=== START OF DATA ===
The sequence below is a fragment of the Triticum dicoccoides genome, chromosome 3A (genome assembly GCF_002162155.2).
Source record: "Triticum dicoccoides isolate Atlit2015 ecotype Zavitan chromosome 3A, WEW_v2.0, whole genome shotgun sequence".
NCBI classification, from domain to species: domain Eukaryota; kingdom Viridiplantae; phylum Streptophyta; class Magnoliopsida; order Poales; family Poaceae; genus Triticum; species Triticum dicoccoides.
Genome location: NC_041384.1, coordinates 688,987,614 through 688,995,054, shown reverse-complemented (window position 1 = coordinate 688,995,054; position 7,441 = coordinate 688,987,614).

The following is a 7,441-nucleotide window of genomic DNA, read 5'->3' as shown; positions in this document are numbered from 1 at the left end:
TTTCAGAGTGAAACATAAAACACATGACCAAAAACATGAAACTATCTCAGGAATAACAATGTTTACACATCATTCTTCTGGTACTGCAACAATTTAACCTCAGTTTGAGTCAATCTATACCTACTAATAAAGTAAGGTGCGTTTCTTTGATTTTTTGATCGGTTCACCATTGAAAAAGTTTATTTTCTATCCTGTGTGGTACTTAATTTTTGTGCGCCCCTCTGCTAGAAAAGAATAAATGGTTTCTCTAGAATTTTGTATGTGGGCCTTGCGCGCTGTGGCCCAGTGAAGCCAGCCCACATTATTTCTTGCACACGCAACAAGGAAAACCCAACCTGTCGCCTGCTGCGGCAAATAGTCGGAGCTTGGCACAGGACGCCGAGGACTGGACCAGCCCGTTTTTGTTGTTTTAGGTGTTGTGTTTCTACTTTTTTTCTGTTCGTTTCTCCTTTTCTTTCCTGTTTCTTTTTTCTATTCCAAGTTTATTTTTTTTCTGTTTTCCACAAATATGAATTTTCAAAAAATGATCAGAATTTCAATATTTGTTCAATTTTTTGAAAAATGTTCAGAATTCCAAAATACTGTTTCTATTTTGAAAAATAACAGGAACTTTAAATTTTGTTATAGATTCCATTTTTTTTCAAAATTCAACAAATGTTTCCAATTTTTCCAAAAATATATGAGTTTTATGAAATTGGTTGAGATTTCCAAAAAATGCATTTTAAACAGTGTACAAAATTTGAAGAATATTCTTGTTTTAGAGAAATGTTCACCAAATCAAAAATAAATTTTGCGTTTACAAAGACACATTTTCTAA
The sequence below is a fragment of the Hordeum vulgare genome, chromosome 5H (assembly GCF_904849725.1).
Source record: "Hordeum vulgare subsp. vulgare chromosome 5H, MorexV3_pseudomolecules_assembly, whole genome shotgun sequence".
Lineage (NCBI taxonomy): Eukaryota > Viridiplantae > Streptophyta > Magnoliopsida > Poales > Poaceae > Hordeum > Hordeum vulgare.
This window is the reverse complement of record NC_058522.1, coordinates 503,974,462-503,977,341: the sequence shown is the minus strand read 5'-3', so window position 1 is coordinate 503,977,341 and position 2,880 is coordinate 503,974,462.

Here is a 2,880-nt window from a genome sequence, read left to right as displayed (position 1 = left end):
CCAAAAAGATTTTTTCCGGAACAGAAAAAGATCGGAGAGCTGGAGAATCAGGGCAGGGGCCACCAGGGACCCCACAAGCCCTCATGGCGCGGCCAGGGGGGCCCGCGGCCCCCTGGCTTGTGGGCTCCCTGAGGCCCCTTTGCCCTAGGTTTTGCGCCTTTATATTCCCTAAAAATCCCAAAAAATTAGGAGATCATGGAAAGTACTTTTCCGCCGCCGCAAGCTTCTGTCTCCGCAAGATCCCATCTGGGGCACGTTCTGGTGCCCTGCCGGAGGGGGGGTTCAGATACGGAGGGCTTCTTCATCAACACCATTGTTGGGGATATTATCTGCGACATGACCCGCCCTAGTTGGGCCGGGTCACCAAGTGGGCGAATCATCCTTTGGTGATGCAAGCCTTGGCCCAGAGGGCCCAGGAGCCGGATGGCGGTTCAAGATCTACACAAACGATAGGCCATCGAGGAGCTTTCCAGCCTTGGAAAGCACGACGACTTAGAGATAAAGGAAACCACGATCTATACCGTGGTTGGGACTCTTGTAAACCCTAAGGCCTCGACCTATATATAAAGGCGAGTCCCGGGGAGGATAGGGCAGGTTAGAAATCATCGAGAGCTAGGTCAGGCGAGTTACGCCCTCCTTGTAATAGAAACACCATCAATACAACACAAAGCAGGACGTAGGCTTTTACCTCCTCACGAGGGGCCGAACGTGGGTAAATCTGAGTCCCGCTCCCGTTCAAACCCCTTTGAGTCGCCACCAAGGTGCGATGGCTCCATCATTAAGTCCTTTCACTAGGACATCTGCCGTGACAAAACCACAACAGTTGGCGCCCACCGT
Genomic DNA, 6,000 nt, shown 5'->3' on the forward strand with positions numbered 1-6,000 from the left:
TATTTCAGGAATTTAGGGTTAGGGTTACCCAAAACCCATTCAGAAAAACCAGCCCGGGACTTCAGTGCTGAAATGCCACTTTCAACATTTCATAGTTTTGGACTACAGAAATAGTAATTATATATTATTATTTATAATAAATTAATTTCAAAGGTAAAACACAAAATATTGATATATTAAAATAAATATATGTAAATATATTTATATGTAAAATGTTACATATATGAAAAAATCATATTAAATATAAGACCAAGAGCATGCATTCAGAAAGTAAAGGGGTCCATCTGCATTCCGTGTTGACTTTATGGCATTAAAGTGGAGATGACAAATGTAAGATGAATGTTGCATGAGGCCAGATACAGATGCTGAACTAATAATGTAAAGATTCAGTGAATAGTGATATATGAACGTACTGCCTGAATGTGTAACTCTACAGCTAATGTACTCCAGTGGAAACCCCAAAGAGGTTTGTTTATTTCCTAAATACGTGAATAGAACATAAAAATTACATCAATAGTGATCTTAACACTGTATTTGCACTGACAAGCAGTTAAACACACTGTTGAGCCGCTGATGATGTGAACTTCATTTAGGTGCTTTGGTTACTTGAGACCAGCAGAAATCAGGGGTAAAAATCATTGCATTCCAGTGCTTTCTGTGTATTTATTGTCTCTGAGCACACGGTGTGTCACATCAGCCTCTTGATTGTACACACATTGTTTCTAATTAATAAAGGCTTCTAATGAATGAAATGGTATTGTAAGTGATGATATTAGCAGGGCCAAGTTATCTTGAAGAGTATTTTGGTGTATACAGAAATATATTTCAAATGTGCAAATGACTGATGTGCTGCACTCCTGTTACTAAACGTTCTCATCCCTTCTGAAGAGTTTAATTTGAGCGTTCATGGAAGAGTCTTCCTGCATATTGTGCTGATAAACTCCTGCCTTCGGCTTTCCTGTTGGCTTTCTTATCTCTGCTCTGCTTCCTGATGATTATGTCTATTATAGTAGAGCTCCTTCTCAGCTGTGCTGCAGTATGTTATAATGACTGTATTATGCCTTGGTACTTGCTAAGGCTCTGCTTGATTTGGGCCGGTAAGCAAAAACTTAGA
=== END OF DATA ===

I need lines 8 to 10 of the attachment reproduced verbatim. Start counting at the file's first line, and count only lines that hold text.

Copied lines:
Source record: "Hordeum vulgare subsp. vulgare chromosome 5H, MorexV3_pseudomolecules_assembly, whole genome shotgun sequence".
Lineage (NCBI taxonomy): Eukaryota > Viridiplantae > Streptophyta > Magnoliopsida > Poales > Poaceae > Hordeum > Hordeum vulgare.
This window is the reverse complement of record NC_058522.1, coordinates 503,974,462-503,977,341: the sequence shown is the minus strand read 5'-3', so window position 1 is coordinate 503,977,341 and position 2,880 is coordinate 503,974,462.